When actress Kristen Stewart hosted SNL in 2017, she memorably kicked off her monologue by openly joked about her tumultuous relationship with Twilight co-star Robert Pattinson (and their weird love triangle with President Trump). But the actor also used the opportunity to publicly announced that she is "so gay." Both were rare public statements on her love life, which Stewart has thus far kept pretty private.
In a new interview with InStyle, Stewart admitted that she's always hated discussing her love life and showing public affection, especially since she felt "pressure" to label herself as someone who grew up in the spotlight.
"The first time I ever dated a girl, I was immediately being asked if I was a lesbian. And it's like, 'God, I'm 21 years old,'" the actress told Clea Duvall, director of Stewart's upcoming film Happiest Season. "I felt like maybe there were things that have hurt people I've been with. Not because I felt ashamed of being openly gay but because I didn't like giving myself to the public, in a way. It felt like such thievery. This was a period of time when I was sort of cagey. "
Happiest Season tells the story of a woman named Harper (Mackenzie Davis) who hasn't come out to her family, but nonetheless brings her girlfriend (Stewart) home for Christmas. When Duvall asked Stewart if she drew on her own experiences for the role, Stewart explained why she's always been uncomfortable with being photographed with her partners, and the public's scrutiny over her love life.
"Even in my previous relationships, which were straight, we did everything we could to not be photographed doing things — things that would become not ours. So I think the added pressure of representing a group of people, of representing queerness, wasn't something I understood then. Only now can I see it. Retrospectively, I can tell you I have experience with this story. But back then I would have been like, 'No, I'm fine. My parents are fine with it. Everything's fine.; That's bullshit. It's been hard. It's been weird. It's that way for everyone."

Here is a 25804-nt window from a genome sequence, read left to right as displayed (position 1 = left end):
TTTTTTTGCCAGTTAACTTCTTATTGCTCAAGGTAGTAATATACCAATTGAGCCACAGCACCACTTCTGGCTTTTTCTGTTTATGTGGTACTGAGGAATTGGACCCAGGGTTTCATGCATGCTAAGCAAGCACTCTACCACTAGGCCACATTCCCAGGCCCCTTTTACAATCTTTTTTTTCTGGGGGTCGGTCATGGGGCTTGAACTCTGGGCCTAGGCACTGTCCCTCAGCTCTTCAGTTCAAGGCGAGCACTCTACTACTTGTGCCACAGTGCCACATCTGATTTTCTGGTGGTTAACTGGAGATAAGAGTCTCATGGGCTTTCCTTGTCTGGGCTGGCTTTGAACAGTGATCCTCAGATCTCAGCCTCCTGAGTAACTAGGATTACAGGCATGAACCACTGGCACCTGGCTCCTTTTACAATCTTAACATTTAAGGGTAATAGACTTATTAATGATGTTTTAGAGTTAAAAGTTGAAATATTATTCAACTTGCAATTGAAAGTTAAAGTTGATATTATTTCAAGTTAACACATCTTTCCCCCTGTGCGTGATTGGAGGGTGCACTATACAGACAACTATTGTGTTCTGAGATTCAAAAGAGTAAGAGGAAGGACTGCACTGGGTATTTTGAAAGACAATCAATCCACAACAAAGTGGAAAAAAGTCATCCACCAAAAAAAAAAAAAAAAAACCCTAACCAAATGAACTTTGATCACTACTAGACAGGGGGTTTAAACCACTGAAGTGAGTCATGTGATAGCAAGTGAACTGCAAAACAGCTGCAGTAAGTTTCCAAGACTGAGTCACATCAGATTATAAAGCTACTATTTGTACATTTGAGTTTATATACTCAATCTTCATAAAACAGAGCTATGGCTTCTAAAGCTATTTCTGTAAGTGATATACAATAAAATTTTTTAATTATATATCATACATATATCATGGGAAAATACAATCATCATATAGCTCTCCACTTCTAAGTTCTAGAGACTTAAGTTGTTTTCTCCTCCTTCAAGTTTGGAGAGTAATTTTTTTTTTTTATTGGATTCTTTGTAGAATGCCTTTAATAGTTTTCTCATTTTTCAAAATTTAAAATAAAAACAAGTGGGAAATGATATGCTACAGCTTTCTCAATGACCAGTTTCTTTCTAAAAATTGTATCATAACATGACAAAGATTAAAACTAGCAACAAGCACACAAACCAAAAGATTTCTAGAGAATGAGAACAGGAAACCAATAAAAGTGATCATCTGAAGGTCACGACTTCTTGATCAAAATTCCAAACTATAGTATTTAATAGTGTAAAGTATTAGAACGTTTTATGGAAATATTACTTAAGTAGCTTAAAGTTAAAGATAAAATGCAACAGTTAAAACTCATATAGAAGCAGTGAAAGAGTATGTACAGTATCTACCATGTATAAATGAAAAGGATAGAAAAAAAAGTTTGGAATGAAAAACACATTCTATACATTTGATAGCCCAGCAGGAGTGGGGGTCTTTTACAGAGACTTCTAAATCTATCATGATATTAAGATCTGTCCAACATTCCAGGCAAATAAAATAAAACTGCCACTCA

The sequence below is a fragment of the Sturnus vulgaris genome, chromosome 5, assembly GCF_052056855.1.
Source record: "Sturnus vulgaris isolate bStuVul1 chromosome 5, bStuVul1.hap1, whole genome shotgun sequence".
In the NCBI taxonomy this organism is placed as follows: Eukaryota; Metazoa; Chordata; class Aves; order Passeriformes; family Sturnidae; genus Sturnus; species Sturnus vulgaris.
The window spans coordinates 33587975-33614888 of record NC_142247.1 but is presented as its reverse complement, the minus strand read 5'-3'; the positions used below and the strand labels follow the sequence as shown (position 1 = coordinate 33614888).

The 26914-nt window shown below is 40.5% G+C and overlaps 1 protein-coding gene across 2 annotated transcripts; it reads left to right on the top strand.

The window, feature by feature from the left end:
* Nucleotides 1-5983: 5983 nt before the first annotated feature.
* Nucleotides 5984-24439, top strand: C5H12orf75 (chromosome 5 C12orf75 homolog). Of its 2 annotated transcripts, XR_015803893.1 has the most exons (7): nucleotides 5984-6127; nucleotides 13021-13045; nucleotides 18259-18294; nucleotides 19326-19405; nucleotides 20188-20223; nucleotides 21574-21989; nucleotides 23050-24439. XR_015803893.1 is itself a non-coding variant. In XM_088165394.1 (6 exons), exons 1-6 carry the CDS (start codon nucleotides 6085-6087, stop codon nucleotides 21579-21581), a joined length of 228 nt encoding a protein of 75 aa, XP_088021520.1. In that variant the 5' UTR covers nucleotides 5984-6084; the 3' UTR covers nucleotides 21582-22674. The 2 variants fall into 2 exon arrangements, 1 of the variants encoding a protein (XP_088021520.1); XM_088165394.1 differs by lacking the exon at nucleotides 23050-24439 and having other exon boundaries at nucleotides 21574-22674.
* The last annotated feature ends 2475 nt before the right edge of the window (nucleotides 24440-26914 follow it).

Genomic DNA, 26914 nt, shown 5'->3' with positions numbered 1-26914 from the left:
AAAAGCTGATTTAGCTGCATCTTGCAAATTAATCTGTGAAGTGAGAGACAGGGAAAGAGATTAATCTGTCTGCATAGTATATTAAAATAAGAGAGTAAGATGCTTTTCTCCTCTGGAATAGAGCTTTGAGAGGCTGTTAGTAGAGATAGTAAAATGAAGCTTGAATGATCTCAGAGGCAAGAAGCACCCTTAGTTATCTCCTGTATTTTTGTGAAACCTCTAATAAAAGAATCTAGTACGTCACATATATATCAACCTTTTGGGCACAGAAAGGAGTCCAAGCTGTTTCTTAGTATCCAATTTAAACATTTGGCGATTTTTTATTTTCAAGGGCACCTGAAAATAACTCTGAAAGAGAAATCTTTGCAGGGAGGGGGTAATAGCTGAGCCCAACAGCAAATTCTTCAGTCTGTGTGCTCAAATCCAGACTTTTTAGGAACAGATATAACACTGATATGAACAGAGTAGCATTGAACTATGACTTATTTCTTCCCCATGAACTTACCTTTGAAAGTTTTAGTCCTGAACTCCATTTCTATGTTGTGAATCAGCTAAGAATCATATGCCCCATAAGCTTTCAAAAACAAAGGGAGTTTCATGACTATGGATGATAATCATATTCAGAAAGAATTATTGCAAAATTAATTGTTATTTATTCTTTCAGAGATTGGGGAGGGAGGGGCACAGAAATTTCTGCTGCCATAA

Stewart added that once she started to date women, she felt that there was an added expectation for her to act as a spokesperson for the LGBTQ+ community.
"I had no reticence about displaying who I was," Stewart said. "I was going out every day knowing I'd be photographed while I was being affectionate with my girlfriend, but I didn't want to talk about it. I did feel an enormous pressure, but it wasn't put on me by the [LGBTQ+] community. People were seeing those pictures and reading these articles and going, 'Oh, well, I need to be shown.' I was a kid, and I felt personally affronted.
"Now I relish it," she continued. "I love the idea that anything I do with ease rubs off on somebody who is struggling. That shit's dope! When I see a little kid clearly feeling themselves in a way that they wouldn't have when I grew up, it makes me skip."